5. A Cheesy Problem. Okay, stay with me on this one. Red pandas, classified as “vulnerable” by the IUCN, are threatened by habitat loss and poaching, despite being protected by legislation in the countries where they’re found. Because of that habitat loss, wild populations of red pandas are increasingly fragmented. One fragment that hosts a population of around forty red pandas is Nepal’s Langtang National Park, in the Himalayas. Even within the national park, those forty pandas are fragmented into four groups. In Langtang, the red pandas have another problem, and it’s cheese. You see, the park is also home to two cheese factories that produce a combined 14,000 kilograms of cheese each year to be sold in nearby Kathmandu. To amass the 140,000 liters of milk necessary to make the cheese, farmers keep large herds of chauri, a yak-cow hybrid, and those herds are permitted to graze within the park. The competition over food sources with the chauri combined with other threats to their lives from the herders and from their dogs has led to the death of many, many red pandas. “This problem might be solved,” write a pair of researchers in the journal Conservation Biology, “by reducing cheese production and restricting the number of chauri while commensurately increasing the price of cheese so that farmers’ income from milk could remain the same.”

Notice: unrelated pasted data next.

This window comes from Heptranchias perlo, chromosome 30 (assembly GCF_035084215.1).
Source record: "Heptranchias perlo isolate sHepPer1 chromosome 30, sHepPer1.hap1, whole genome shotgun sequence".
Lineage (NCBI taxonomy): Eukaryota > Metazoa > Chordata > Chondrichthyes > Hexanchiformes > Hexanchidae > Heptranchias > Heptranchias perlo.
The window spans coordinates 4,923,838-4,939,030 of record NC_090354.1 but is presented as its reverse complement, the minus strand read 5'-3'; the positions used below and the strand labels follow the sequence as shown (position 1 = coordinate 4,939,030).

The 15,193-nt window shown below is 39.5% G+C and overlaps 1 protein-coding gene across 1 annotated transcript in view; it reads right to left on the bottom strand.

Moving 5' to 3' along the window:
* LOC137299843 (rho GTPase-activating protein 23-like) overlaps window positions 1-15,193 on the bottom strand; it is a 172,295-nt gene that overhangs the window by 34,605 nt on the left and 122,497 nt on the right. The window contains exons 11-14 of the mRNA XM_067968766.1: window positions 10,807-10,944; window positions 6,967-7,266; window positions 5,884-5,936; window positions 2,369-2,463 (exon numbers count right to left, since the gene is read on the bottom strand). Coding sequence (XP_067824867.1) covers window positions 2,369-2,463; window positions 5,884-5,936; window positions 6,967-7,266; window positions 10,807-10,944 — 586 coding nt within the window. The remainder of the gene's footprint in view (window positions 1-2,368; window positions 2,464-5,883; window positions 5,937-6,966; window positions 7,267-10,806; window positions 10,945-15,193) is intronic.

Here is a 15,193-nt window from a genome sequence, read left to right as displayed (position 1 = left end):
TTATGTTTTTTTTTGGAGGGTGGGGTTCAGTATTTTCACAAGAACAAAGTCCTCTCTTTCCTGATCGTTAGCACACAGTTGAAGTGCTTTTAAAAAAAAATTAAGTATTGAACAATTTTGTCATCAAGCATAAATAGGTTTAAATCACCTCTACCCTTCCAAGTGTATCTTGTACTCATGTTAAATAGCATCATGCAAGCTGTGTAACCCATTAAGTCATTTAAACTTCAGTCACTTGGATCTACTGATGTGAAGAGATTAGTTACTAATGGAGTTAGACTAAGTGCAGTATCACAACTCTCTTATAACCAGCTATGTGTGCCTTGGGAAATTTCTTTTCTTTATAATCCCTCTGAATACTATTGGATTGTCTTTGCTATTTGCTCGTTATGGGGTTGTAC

6. Red pandas tweet. They don’t tweet in 140 characters like you or I do, but they tweet nonetheless. Actually, to be accurate, the sound they make is known as “twittering.” Have a listen. According to researchers at the National Zoo, twittering seems to mainly used to signal reproductive intent. Which, now that I think about it, is not all that different from some twitterers of our own species either.